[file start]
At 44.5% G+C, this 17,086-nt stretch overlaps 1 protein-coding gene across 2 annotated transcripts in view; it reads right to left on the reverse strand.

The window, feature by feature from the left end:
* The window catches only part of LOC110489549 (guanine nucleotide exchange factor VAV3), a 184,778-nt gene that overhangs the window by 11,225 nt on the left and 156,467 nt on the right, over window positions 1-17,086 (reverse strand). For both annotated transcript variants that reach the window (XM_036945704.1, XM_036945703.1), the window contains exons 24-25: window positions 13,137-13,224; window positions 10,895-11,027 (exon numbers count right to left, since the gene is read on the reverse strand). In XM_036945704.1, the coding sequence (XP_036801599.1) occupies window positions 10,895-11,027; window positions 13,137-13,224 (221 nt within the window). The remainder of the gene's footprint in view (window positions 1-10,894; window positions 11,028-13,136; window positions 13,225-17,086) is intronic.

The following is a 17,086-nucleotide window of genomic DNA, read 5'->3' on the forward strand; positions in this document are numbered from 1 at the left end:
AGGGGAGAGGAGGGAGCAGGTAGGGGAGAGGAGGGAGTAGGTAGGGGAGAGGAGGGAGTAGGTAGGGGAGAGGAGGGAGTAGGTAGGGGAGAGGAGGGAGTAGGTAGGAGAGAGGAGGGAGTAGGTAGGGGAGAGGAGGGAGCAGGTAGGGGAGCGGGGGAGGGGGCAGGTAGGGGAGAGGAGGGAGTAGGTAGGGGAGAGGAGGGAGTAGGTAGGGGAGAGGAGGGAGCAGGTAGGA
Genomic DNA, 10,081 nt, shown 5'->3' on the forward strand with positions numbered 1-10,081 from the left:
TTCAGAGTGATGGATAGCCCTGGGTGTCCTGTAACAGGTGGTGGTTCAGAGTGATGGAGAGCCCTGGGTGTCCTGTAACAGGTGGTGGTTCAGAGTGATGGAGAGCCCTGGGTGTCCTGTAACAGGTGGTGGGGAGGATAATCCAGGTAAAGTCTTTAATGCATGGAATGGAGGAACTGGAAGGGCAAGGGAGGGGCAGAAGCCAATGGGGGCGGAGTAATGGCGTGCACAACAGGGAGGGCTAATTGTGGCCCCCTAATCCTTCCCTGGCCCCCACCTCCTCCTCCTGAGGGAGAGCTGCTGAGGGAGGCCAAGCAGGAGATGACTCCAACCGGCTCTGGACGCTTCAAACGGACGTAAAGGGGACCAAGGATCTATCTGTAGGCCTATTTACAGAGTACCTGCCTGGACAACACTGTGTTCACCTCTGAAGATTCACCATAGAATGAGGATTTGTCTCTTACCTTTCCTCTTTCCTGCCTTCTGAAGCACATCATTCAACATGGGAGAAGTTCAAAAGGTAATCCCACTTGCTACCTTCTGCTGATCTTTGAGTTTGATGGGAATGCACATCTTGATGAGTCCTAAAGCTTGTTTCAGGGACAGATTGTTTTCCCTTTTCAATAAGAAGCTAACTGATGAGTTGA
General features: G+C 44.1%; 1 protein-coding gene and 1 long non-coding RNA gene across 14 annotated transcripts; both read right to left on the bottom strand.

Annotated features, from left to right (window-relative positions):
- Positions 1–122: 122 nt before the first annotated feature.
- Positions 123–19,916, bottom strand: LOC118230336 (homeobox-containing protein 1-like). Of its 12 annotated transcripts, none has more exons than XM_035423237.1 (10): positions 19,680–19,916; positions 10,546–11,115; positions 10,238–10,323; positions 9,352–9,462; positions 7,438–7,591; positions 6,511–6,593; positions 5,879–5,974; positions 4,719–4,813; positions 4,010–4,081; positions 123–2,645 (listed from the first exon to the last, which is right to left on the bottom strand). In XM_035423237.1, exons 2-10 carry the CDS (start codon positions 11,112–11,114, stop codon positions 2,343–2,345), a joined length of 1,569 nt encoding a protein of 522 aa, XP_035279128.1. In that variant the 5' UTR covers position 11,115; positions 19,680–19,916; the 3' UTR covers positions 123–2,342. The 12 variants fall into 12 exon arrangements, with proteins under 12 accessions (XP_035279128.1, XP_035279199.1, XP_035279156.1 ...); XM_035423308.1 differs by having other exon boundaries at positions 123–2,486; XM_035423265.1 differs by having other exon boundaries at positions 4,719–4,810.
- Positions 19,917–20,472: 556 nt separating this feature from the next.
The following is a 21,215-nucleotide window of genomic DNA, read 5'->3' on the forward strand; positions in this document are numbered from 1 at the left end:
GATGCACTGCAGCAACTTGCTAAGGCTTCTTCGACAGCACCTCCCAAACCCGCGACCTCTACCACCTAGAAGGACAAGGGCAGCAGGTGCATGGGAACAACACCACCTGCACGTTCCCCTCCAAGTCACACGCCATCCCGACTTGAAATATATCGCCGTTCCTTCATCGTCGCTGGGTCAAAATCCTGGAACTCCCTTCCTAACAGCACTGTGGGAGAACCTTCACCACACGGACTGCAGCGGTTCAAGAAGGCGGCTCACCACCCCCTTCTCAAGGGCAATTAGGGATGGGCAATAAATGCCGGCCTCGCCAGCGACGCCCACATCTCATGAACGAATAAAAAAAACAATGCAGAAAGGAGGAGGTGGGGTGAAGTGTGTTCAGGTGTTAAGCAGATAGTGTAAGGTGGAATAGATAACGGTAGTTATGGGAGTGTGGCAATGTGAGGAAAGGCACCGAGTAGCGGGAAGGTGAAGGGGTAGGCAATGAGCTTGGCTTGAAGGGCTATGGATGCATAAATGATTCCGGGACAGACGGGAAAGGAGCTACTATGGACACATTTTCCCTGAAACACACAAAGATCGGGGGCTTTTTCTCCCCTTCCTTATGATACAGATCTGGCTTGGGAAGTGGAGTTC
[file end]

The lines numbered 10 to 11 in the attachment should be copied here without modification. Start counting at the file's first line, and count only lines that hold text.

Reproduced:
- Positions 1–122: 122 nt before the first annotated feature.
- Positions 123–19,916, bottom strand: LOC118230336 (homeobox-containing protein 1-like). Of its 12 annotated transcripts, none has more exons than XM_035423237.1 (10): positions 19,680–19,916; positions 10,546–11,115; positions 10,238–10,323; positions 9,352–9,462; positions 7,438–7,591; positions 6,511–6,593; positions 5,879–5,974; positions 4,719–4,813; positions 4,010–4,081; positions 123–2,645 (listed from the first exon to the last, which is right to left on the bottom strand). In XM_035423237.1, exons 2-10 carry the CDS (start codon positions 11,112–11,114, stop codon positions 2,343–2,345), a joined length of 1,569 nt encoding a protein of 522 aa, XP_035279128.1. In that variant the 5' UTR covers position 11,115; positions 19,680–19,916; the 3' UTR covers positions 123–2,342. The 12 variants fall into 12 exon arrangements, with proteins under 12 accessions (XP_035279128.1, XP_035279199.1, XP_035279156.1 ...); XM_035423308.1 differs by having other exon boundaries at positions 123–2,486; XM_035423265.1 differs by having other exon boundaries at positions 4,719–4,810.